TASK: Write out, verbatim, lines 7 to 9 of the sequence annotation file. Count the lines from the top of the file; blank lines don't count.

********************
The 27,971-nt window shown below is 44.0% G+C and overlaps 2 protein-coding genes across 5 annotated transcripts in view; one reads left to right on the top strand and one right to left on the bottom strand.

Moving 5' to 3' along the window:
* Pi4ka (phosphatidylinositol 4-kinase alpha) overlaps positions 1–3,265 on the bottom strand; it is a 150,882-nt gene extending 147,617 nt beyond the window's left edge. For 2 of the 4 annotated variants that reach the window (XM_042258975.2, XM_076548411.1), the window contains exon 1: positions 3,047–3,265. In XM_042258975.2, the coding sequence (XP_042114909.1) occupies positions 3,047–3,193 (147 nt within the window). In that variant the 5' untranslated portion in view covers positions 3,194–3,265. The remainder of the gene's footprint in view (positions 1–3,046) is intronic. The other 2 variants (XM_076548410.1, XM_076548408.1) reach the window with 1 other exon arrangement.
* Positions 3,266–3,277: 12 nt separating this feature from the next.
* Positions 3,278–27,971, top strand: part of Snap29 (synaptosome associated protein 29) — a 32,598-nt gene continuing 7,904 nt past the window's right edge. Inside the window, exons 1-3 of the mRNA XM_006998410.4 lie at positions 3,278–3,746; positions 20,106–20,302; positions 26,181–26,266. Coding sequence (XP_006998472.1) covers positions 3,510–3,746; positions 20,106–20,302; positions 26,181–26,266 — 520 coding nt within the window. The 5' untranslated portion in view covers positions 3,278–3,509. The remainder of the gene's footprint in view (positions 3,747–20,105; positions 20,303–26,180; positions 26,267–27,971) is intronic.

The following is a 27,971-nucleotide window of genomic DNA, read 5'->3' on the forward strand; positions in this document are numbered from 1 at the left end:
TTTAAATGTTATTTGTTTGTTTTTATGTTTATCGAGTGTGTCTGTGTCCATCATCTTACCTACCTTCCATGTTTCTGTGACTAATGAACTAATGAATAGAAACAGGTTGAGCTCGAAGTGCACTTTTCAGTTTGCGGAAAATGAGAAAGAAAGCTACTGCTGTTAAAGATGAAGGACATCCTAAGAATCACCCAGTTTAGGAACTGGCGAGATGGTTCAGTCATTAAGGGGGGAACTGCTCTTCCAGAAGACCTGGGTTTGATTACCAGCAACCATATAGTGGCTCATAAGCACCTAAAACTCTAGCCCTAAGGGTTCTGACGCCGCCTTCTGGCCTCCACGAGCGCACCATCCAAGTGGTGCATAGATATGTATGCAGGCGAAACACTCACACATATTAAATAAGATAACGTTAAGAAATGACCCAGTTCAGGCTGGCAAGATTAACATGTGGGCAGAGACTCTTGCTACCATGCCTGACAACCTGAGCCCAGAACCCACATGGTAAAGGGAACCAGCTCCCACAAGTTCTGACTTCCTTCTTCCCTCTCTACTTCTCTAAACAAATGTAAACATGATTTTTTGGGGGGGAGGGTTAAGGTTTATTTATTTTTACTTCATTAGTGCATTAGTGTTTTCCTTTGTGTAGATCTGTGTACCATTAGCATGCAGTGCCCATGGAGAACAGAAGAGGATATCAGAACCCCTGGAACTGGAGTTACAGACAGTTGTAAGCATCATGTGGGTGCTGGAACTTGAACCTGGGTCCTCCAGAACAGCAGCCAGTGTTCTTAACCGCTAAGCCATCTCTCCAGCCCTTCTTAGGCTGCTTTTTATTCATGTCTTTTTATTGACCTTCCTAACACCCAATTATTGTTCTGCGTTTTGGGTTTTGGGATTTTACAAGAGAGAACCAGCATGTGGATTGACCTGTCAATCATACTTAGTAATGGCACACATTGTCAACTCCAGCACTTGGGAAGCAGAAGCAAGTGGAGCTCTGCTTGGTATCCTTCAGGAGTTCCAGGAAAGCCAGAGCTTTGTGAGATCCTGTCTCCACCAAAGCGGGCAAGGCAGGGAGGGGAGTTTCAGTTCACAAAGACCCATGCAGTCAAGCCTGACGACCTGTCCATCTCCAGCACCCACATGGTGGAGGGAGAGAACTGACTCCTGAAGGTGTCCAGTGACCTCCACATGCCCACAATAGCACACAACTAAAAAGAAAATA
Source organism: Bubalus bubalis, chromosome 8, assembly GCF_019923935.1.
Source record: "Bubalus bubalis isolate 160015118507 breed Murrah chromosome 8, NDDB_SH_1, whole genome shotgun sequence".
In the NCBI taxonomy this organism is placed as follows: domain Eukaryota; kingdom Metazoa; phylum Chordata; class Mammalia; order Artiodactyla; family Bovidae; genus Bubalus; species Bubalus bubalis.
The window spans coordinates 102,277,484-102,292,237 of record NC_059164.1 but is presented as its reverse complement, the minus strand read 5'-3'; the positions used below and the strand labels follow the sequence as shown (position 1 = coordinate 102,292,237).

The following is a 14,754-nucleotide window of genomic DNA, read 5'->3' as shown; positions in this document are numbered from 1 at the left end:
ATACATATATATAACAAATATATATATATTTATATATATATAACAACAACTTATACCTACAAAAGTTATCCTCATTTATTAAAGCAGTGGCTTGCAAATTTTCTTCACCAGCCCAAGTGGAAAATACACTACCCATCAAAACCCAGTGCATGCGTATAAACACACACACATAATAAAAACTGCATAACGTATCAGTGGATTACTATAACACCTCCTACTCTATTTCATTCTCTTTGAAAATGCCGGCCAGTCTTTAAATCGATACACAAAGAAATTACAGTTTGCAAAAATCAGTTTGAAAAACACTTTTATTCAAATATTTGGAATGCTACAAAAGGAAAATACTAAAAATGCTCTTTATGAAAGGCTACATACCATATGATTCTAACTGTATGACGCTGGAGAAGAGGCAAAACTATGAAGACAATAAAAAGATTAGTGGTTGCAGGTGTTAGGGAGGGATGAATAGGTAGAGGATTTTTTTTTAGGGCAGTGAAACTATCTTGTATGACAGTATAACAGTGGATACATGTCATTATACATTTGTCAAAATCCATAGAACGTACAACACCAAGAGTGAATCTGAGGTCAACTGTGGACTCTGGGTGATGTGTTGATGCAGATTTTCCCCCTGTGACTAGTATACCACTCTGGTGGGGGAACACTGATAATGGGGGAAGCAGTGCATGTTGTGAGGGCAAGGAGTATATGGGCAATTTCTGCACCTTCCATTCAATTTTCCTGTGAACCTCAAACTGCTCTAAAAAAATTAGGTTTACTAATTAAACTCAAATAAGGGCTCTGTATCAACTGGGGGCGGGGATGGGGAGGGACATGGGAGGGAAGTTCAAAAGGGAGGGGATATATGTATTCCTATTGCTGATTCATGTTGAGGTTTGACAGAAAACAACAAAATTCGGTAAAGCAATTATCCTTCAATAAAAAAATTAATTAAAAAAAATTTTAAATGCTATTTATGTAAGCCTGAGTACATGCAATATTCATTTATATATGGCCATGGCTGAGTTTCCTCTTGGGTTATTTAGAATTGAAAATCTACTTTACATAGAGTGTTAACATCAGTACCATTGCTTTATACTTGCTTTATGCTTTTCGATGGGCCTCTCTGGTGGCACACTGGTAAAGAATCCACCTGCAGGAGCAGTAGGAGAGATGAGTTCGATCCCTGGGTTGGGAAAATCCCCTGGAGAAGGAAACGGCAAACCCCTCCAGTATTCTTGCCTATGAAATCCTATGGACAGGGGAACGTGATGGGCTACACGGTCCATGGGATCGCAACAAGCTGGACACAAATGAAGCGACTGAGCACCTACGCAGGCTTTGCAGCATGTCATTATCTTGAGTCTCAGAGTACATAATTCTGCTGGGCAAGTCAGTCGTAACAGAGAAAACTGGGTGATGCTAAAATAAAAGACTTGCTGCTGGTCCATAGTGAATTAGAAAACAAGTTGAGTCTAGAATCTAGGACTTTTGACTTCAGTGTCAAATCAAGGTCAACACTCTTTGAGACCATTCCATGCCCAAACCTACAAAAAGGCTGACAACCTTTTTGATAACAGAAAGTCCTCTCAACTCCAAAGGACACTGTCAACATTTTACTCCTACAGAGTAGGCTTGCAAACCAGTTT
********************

TTTAAATGTTATTTGTTTGTTTTTATGTTTATCGAGTGTGTCTGTGTCCATCATCTTACCTACCTTCCATGTTTCTGTGACTAATGAACTAATGAATAGAAACAGGTTGAGCTCGAAGTGCACTTTTCAGTTTGCGGAAAATGAGAAAGAAAGCTACTGCTGTTAAAGATGAAGGACATCCTAAGAATCACCCAGTTTAGGAACTGGCGAGATGGTTCAGTCATTAAGGGGGGAACTGCTCTTCCAGAAGACCTGGGTTTGATTACCAGCAACCATATAGTGGCTCATAAGCACCTAAAACTCTAGCCCTAAGGGTTCTGACGCCGCCTTCTGGCCTCCACGAGCGCACCATCCAAGTGGTGCATAGATATGTATGCAGGCGAAACACTCACACATATTAAATAAGATAACGTTAAGAAATGACCCAGTTCAGGCTGGCAAGATTAACATGTGGGCAGAGACTCTTGCTACCATGCCTGACAACCTGAGCCCAGAACCCACATGGTAAAGGGAACCAGCTCCCACAAGTTCTGACTTCCTTCTTCCCTCTCTACTTCTCTAAACAAATGTAAACATGATTTTTTGGGGGGGAGGGTTAAGGTTTATTTATTTTTACTTCATTAGTGCATTAGTGTTTTCCTTTGTGTAGATCTGTGTACCATTAGCATGCAGTGCCCATGGAGAACAGAAGAGGATATCAGAACCCCTGGAACTGGAGTTACAGACAGTTGTAAGCATCATGTGGGTGCTGGAACTTGAACCTGGGTCCTCCAGAACAGCAGCCAGTGTTCTTAACCGCTAAGCCATCTCTCCAGCCCTTCTTAGGCTGCTTTTTATTCATGTCTTTTTATTGACCTTCCTAACACCCAATTATTGTTCTGCGTTTTGGGTTTTGGGATTTTACAAGAGAGAACCAGCATGTGGATTGACCTGTCAATCATACTTAGTAATGGCACACATTGTCAACTCCAGCACTTGGGAAGCAGAAGCAAGTGGAGCTCTGCTTGGTATCCTTCAGGAGTTCCAGGAAAGCCAGAGCTTTGTGAGATCCTGTCTCCACCAAAGCGGGCAAGGCAGGGAGGGGAGTTTCAGTTCACAAAGACCCATGCAGTCAAGCCTGACGACCTGTCCATCTCCAGCACCCACATGGTGGAGGGAGAGAACTGACTCCTGAAGGTGTCCAGTGACCTCCACATGCCCACAATAGCACACAACTAAAAAGAAAATA
Source organism: Bubalus bubalis, chromosome 8, assembly GCF_019923935.1.
Source record: "Bubalus bubalis isolate 160015118507 breed Murrah chromosome 8, NDDB_SH_1, whole genome shotgun sequence".